Filtering Through the Ages
Humanity’s obsession with their own image
Since records began, and probably long before that, humans have been obsessed with their own image. You could be forgiven for thinking this obsession has started recently: Facebook, Instagram, the thrill of seeing your image pop up momentarily on Snapchat, wondering who in the world saw it and what they thought, before it disappears back into the ether. But this isn’t the case.
We’ve all ogled over old photos: Victorian families, stoic and unsmiling, their one chance to imprint their faces on the world before they turn to dust (we can’t afford to go to the photographer every year, Margaret). These family portraits, like our seemingly modern obsession with the self, reveal a drive to be preserved and exalted in a way which polishes reality, often bearing little resemblance to the model. No doubt, many of these pallid Victorian children were fun-loving, yet in their photographs they look as austere as grandparents. Why? Because self-control was all the rage and a smirk was surely the sign of a miscreant.¹
Yet, many families must have thought these cold expressions ludicrous: Look at the Butterworths, what a load of miserable fopdoodles, why won’t they crack a smile? It may as well be the voice in our heads the moment we see “that” friend upload another shot on Instagram, snarling into a muffin, looking sexy but hostile, with enlarged eyes, perfect skin and a tasty looking treat which is doubtless going straight into the bin once she’s finished smearing it over her lips. I wonder if the Butterworths asked the photographer to do a bit of touching up too — if that was even possible with Victorian equipment — so Genevieve’s wart wouldn’t look so pronounced. They’ve got an app for that these days (probably over 100 of them) but back then it would have to be a trick of the light, a carefully placed plaister,³ or some magic in the darkroom, and, while you’re at it, can you please do something about Henry’s face. He seems to be smiling!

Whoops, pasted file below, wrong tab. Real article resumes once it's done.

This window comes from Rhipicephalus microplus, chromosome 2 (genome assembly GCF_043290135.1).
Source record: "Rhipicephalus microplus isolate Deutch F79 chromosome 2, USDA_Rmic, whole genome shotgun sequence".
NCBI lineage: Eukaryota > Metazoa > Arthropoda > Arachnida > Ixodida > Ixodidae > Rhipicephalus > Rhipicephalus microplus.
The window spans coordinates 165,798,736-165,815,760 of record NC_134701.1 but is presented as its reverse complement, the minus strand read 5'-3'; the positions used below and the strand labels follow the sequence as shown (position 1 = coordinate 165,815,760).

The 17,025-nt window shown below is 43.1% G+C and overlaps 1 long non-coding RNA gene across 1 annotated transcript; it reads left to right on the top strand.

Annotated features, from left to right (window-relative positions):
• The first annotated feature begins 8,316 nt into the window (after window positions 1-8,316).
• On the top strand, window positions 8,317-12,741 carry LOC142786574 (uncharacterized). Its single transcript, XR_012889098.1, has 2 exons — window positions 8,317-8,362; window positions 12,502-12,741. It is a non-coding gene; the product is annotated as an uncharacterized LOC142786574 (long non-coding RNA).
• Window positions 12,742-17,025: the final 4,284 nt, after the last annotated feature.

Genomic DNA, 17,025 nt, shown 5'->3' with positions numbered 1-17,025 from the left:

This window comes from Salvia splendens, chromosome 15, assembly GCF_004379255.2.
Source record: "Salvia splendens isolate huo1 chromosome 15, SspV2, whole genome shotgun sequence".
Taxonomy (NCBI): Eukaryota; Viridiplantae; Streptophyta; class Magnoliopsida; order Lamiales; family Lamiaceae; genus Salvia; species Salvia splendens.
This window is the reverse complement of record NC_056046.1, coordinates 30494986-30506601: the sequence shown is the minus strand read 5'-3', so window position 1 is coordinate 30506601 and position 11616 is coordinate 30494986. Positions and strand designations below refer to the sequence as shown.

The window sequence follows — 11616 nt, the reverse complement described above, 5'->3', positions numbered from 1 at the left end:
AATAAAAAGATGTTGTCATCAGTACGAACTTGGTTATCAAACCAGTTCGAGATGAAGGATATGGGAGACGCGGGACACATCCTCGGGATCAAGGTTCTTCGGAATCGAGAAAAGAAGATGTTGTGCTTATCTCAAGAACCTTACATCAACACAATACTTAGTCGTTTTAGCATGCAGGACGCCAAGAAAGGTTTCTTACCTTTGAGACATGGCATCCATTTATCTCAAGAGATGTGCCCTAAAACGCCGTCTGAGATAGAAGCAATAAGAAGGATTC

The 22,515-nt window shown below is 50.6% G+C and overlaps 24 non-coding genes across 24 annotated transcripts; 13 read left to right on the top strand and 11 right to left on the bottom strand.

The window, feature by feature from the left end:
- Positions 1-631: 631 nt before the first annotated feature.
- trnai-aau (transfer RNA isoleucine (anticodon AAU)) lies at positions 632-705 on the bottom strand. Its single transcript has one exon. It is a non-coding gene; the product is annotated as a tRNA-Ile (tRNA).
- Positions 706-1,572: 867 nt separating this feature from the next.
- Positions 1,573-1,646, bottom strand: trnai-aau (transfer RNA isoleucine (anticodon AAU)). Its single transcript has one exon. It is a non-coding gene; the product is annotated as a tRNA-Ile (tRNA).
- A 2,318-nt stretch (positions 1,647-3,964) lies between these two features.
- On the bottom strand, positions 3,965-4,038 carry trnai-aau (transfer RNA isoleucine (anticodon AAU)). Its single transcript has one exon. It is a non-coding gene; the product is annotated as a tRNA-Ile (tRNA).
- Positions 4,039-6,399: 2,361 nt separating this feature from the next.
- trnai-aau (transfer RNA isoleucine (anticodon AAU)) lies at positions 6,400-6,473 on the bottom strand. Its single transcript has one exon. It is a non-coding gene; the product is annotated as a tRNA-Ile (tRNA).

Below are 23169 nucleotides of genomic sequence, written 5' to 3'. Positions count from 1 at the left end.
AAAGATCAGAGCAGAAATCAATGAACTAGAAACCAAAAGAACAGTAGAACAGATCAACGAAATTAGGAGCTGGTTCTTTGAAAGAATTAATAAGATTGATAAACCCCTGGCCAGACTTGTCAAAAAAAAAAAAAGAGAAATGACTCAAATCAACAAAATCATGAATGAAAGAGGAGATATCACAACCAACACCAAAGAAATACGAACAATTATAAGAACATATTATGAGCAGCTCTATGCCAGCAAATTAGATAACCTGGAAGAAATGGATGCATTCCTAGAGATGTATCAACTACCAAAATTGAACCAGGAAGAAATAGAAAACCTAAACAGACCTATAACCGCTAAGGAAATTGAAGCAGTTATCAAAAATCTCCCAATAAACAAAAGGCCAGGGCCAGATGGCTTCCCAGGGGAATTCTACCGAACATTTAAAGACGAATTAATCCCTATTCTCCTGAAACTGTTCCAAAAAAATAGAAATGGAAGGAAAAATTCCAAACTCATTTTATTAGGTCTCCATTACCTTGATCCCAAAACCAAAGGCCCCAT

I doubt much could have been done about Henry’s smile, or indeed Genevieve’s wart, but at…